Identification of a zir1 mutant defective in Fe-mediated Zn tolerance
In previous study, we observed that wild-type seedlings can tolerate toxic levels of Zn in the presence of excess Fe in the medium (Shanmugam et al., 2011). To identify the genes involved in Fe-mediated Zn tolerance, we used genetic screening for mutants defective in this process. EMS-mutated seeds were screened to select mutants lacking Zn tolerance under excess Fe conditions. Approximately 14 900 seeds were screened, and 359 mutants were selected for further analysis. Some of the mutants showed severe growth defects at later stages and were unable to produce seeds. The remaining mutants were further characterized. We obtained a defective mutant, designated zinc tolerance induced by iron 1, zir1. This zir1 mutant cannot tolerate a high level of Zn in the presence of additional Fe, as compared with the wild type (Figure 1). The zir1 seedlings were smaller in size than the wild type, even under control (1/2 MS) conditions. They were more sensitive to excess Zn and showed no Fe-mediated Zn tolerance.
Map-based cloning identifies ZIR1 as a γ-glutamylcysteine ligase
To identify the nature of the zir1 mutation, zir1 was crossed with the wild type (Col-0), and the F1 progeny obtained were analyzed under conditions of excess Zn and Fe. All F1 seedlings were able to rescue the Zn toxicity (data not shown). F2 progenies were obtained by selfing F1 seedlings and were tested under conditions of excess Zn and Fe. The obtained population was segregated into wild-type to mutant phenotypes at a ratio of 3:1; thus, the mutation is in a single nuclear gene and is recessive (Table S1 in Supporting Information).
Next, we used a map-based cloning approach to identify the gene responsible for the zir1 phenotype. The zir1 mutant was crossed with another A. thaliana ecotype, Landsberg erecta (Ler), which is similar to Col-0 in Fe-mediated Zn tolerance (data not shown). From the F2 progenies, 70 seedlings showing a hypersensitive phenotype were used for map-based cloning of the ZIR1 gene. Insertion–deletion polymorphism (INDEL) markers were used in the first phase of mapping, and the zir1 phenotype co-segregated with markers on the lower arm of chromosome 4. To refine the position of ZIR1, we further increased the population by 500. The markers CER432705 and CER428541 flanking the zir1 mutation region showed very low recombination frequencies. These markers defined a region of about 30 kb containing eight annotated genes on the lower arm of chromosome 4 of Arabidopsis.
We PCR-amplified and sequenced the genomic DNA (gDNA) sequences of these eight candidate genes from the zir1 mutant. We identified a single G-to-A nucleotide transition at position 2421 from the start codon of the gene At4g23100 (Figure 2) as compared with the wild type. This mutation replaced the amino acid glutamate with a lysine residue at position 385 of a 522 amino-acid-long protein (Figure S1). At4g23100 encodes a γ-glutamylcysteine synthetase (also designated GSH1) that catalyzes the first step in glutathione biosynthesis (May and Leaver, 1994).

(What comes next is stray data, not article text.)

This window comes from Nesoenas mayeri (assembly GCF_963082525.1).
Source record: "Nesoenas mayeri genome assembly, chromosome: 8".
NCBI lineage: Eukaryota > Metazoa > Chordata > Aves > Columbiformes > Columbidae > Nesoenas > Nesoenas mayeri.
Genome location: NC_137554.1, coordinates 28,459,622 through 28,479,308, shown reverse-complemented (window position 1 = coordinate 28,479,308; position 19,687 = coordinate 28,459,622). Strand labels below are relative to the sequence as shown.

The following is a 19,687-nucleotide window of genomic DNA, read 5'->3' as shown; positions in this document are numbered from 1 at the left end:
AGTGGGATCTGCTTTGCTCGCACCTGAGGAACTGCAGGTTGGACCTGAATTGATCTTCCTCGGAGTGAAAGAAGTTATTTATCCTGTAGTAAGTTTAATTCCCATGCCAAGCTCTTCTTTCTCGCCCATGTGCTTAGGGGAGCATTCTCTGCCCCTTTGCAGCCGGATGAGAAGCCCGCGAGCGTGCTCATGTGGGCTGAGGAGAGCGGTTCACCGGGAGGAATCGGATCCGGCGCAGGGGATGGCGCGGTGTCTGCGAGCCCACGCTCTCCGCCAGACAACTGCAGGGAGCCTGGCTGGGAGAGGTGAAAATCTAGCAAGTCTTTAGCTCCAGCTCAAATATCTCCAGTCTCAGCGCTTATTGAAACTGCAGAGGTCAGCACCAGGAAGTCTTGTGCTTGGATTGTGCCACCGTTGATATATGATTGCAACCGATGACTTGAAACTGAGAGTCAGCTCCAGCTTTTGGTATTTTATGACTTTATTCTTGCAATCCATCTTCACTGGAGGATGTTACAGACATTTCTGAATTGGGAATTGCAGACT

Point mutation in zir1 alters thiol accumulation
Because GSH1 is involved in the biosynthesis of glutathione, we determined the glutathione level in both the wild type and zir1 by HPLC using internal standards as reference and for quantification. Only about 15% (27.3 ± 5.7 nmol g−1 FW) of glutathione was present in zir1 as compared with the wild type (180 ± 8.2 nmol g−1 FW; Figure 3a,b). In addition, we analyzed other thiol compounds (cysteine and γ-glutamylcysteine, γ-EC) in the glutathione biosynthesis pathway. The cysteine level was 10 times higher in zir1 than in the wild type. γ-Glutamylcysteine levels were similar for the wild type and zir1 (16.3 ± 2.9 versus 15.7 ± 2.9 nmol g−1 FW, SD). Therefore, accumulation of both glutathione and cysteine is impaired in the zir1 mutant. Semi-quantitative PCR of transcript levels of GSH1 and GSH2 showed no dramatic change in the level of these genes (Figure 3c). Furthermore, we measured GSH1 enzyme activity in wild-type and zir1 seedlings, along with cad2-1 (cadmium-sensitive 2-1), a previously identified mutant allele of GSH1 (Cobbett et al., 1998). The GSH1 enzyme activities were 50% for zir1 (8.9 ± 0.9 nmol min−1 mg−1 protein) and 57% for cad2-1 (10.2 ± 0.9 nmol min−1 mg−1 protein) that of the wild-type level (17.8 ± 2.3 nmol min−1 mg−1 protein, Table S2). Therefore, the point mutation (G-to-A transition) in zir1 does not alter the expression level of GSH1 but reduces its activity, and the reduced glutathione content in zir1 is independent of the expression levels of GSH1 or GSH2.